It’s no surprise that mobile data usage has exploded since smartphones transitioned from a luxury to a necessity. However, according to a recent Ericsson Mobility Report, internet usage in North America is also driven largely by mobile use.
According to the report, almost 80 percent of Canadians and Americans use a smartphone to go online weekly, and an even more inflated 95 percent of respondents use their smartphone to surf the web in their own homes.
Despite these high use rates, there is still some room for improvement as only 60 percent of respondents claim to be satisfied with their mobile web experience at school or work and just 55 percent of respondents are satisfied during their commute.
Furthermore, the United States and Canada represent approximately 5 percent of the world’s mobile subscriptions, totalling 395 million subscriptions in the first quarter of 2016. Of these, 55 percent are with LTE networks.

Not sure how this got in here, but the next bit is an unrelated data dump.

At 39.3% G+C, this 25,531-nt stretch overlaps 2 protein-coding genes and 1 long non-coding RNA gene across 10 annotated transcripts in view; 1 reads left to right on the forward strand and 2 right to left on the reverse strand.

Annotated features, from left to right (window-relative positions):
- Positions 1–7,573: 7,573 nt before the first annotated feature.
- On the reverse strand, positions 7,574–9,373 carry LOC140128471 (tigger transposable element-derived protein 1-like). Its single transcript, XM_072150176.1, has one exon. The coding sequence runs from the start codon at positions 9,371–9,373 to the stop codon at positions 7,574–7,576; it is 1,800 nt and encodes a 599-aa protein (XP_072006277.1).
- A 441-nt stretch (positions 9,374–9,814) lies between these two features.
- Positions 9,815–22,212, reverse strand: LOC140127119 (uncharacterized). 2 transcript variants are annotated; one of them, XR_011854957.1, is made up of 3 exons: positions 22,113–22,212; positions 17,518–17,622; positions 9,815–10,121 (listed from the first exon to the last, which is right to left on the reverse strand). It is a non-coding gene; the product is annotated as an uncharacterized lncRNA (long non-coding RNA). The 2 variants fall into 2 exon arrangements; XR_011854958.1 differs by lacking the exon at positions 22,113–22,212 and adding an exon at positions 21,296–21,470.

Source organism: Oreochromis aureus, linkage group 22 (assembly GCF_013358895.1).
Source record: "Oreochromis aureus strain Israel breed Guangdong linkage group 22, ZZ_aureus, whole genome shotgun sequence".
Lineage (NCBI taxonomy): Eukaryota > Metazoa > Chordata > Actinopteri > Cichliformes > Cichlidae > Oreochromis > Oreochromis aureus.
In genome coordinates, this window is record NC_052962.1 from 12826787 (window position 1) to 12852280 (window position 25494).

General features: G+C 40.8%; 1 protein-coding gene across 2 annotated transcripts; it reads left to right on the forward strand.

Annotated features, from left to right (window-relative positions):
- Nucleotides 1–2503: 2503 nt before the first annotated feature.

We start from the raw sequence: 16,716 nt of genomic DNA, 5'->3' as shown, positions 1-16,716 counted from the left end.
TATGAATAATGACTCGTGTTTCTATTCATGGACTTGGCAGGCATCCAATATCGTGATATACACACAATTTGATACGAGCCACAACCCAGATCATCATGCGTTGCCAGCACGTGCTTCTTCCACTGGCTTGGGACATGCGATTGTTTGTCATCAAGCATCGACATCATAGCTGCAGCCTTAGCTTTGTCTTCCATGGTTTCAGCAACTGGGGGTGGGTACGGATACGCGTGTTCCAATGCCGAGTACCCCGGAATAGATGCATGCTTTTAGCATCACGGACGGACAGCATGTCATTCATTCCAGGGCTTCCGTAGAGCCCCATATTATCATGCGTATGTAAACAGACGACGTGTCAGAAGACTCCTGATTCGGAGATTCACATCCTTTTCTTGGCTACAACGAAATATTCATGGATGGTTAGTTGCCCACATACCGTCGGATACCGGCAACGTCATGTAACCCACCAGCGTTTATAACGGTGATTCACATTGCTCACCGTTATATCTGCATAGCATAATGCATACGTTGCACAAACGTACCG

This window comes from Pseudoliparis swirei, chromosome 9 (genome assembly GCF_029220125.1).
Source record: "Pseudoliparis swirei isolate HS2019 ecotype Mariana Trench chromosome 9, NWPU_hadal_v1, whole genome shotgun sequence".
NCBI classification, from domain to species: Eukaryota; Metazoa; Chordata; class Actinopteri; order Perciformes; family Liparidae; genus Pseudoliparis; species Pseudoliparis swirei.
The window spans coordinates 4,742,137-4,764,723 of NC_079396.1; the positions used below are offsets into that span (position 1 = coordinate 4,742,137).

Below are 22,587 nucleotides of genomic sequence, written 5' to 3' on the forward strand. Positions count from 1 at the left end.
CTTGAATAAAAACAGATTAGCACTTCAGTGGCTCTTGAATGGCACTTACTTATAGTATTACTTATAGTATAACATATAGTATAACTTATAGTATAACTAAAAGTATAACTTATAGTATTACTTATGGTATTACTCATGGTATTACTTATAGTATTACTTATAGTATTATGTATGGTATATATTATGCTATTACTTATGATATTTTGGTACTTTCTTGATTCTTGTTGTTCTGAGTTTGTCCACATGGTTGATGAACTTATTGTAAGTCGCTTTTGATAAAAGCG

The report forecasts 450 million mobile data subscriptions by the year 2021, which will likely also see an LTE/5G penetration rate of 95 percent.
Smartphone data plans aren’t the only thing increasing in North America. Ericsson’s report also reveals that video and apps have become integral components of the smartphone experience. 40 percent of smartphone users report watching full length movies weekly, while social media apps have seen their usage increase by 50 percent.
While outlets continue to observe the massive penetration of smartphones around the world, the scope of smartphone use in developed countries is also widening dramatically. Initiatives such as the Internet of Things and 5G networks are just now being introduced and have already made a huge impact.
Cited as gaining major traction was the connected vehicle movement in both the United States and Canada. Cities are also taking advantage of IoT technology by deploying solutions like connected streetlights and smart meters. The report states that there will likely be 3 billion connected devices around the world by the year 2021.
In an additional development, carriers and service providers in the U.S. and Canada have begun to support 5G, which not only carries more traffic but provides faster speeds and lower latency. Running on 5G networks could support the imminent push towards connected devices by, for example, allowing connected cars to report accidents more efficiently.
Because 5G runs at approximately 10-100 times the speed of 4G, the possibilities for connected devices to improve upon issues like public safety and efficiency are significantly broadened.